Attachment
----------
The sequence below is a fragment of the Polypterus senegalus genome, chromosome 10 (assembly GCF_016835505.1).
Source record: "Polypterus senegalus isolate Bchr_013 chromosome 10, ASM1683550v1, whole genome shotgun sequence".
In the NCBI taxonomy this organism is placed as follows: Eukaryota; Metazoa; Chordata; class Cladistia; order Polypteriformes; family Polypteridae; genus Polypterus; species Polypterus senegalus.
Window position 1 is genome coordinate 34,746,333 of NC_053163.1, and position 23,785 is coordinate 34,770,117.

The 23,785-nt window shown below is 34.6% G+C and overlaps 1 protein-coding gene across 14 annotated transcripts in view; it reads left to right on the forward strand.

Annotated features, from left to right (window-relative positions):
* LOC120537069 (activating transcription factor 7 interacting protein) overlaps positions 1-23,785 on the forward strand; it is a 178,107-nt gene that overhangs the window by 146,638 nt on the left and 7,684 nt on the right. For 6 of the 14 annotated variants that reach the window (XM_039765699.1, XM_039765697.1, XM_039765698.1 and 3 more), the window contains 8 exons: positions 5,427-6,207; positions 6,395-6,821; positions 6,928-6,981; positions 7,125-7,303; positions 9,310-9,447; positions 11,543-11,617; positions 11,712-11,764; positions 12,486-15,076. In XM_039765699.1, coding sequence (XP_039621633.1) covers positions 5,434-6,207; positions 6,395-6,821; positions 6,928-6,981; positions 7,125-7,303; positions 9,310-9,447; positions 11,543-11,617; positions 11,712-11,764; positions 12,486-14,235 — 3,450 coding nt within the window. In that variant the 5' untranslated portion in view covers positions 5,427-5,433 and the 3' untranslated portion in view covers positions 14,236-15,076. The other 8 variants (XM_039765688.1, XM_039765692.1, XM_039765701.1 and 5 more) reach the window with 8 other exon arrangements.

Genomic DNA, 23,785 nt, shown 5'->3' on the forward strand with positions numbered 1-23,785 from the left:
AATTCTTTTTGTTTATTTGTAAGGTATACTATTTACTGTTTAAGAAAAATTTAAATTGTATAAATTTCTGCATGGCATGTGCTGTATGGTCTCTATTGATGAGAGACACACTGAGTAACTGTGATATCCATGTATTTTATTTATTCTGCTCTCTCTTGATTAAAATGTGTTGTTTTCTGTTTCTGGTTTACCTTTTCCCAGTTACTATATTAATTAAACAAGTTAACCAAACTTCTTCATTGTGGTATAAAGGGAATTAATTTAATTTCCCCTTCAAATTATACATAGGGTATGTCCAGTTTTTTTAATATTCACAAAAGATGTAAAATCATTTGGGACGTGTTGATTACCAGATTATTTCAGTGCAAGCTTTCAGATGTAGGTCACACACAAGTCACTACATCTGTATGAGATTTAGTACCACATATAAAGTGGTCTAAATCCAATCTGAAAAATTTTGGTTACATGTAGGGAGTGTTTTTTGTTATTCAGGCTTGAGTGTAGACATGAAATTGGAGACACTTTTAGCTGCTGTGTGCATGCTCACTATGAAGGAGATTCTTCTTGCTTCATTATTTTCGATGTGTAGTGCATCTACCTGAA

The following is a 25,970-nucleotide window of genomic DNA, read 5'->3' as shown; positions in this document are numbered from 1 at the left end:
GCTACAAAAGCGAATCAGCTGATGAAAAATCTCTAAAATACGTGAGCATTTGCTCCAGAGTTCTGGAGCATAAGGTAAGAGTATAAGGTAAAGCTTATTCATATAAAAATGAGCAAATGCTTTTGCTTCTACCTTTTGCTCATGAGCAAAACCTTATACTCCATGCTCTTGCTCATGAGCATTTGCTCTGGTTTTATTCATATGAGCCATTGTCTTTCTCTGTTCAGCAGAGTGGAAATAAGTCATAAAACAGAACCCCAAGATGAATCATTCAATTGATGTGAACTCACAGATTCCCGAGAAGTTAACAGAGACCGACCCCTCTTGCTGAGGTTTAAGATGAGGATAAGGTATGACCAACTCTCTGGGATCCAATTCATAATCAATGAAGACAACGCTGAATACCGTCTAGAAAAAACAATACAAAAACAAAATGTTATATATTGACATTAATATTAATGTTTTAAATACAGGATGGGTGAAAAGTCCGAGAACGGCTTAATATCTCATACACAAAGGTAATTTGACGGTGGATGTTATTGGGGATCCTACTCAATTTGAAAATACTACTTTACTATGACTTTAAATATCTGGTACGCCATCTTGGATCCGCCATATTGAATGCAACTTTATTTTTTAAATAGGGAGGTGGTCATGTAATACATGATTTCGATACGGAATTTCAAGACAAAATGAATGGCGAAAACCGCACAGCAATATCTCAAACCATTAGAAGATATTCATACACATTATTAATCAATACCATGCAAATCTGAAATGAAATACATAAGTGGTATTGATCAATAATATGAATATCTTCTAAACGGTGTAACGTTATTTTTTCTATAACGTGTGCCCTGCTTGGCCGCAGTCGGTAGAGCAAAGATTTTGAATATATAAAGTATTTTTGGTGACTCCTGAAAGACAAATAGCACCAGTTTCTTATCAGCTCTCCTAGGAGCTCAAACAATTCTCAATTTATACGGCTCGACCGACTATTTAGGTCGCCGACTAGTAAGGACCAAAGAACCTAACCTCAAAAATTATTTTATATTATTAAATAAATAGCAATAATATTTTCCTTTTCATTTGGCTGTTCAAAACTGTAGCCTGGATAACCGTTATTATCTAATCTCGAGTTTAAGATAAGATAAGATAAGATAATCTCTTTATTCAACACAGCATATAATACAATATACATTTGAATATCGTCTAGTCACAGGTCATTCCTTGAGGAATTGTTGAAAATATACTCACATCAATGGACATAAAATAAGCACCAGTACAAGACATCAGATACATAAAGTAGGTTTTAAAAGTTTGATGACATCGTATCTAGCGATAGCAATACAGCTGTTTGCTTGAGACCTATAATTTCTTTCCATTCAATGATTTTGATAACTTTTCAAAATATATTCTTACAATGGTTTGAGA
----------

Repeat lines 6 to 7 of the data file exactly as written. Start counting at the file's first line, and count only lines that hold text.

Annotated features, from left to right (window-relative positions):
* LOC120537069 (activating transcription factor 7 interacting protein) overlaps positions 1-23,785 on the forward strand; it is a 178,107-nt gene that overhangs the window by 146,638 nt on the left and 7,684 nt on the right. For 6 of the 14 annotated variants that reach the window (XM_039765699.1, XM_039765697.1, XM_039765698.1 and 3 more), the window contains 8 exons: positions 5,427-6,207; positions 6,395-6,821; positions 6,928-6,981; positions 7,125-7,303; positions 9,310-9,447; positions 11,543-11,617; positions 11,712-11,764; positions 12,486-15,076. In XM_039765699.1, coding sequence (XP_039621633.1) covers positions 5,434-6,207; positions 6,395-6,821; positions 6,928-6,981; positions 7,125-7,303; positions 9,310-9,447; positions 11,543-11,617; positions 11,712-11,764; positions 12,486-14,235 — 3,450 coding nt within the window. In that variant the 5' untranslated portion in view covers positions 5,427-5,433 and the 3' untranslated portion in view covers positions 14,236-15,076. The other 8 variants (XM_039765688.1, XM_039765692.1, XM_039765701.1 and 5 more) reach the window with 8 other exon arrangements.